Servant Leadership, which started in the 1960s and is still practiced by such corporate giants as Southwest Airlines, Marriott International, Starbucks and many others, made some people feel put off by the concept of having a leader serve his or her followers. But the bottom line results and employee engagement that was created eased their discomfort.
Similarly, the idea of you as leaders being grateful to your people may put you off a bit at first as well. But you will quickly see the benefits--to you, to your organization and to your people when you start tapping into the fountain of gratitude that exists in each of us, although it may be hidden in the beginning. So let's start by considering my definition of a Grateful Leader. A Grateful Leader is one who sees, recognizes and expresses appreciation for their employees' and other stakeholders' (customers, suppliers, the public, for example) contributions and for their passionate engagement, on an ongoing basis. Once these leaders allow themselves to feel and express their gratitude, the next step is to take action to acknowledge, support, and engage their people profoundly so that these outcomes can be achieved. These leaders really want to know their employees and other stakeholders as people.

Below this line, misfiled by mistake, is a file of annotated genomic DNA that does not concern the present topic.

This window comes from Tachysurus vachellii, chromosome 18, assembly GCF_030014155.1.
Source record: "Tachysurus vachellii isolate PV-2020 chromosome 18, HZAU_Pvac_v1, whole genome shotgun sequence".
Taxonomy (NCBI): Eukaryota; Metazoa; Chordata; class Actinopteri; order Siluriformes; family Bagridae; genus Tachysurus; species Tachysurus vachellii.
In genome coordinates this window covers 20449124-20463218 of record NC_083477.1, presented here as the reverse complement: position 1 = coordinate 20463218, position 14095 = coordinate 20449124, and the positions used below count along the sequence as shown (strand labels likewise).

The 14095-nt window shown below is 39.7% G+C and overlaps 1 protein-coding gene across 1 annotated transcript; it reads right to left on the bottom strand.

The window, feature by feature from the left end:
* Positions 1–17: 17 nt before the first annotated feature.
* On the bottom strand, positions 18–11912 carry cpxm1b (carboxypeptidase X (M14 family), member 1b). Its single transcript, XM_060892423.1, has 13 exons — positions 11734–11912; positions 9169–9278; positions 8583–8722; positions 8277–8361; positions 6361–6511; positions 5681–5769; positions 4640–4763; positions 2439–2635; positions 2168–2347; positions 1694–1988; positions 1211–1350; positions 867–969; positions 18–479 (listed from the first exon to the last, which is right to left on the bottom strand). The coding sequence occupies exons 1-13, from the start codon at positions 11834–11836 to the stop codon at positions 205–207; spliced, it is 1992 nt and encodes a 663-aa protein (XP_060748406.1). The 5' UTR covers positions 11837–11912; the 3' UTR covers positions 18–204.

If you need a bit of proof that this works, according to the article Motivating people: Getting beyond money in the McKinsey Quarterly, November 2009, respondents to a survey asking about what motivates people identified "three noncash motivator--praise from immediate managers, leadership attention (for example, one-on-one conversations), and a chance to lead projects or task forces--as no less or even more effective motivators than the three highest-rated financial incentives--cash bonuses, increased base pay, and stock or stock options ..."
So let's look at this kind of praise, or acknowledgment, which is truly the foundation of Grateful Leadership and of a culture of appreciation. But first let me also give you my definition of acknowledgment, since it could be different from what you may think it is. I see it as the heartfelt and authentic communication that lets a person know their value to their organization or to their team and the importance of the contribution they make.
Acknowledgment is significantly different from recognition, and this causes many people a lot of confusion. You may be thinking you are acknowledging someone when, in truth, you are simply recognizing them. There is a distinction...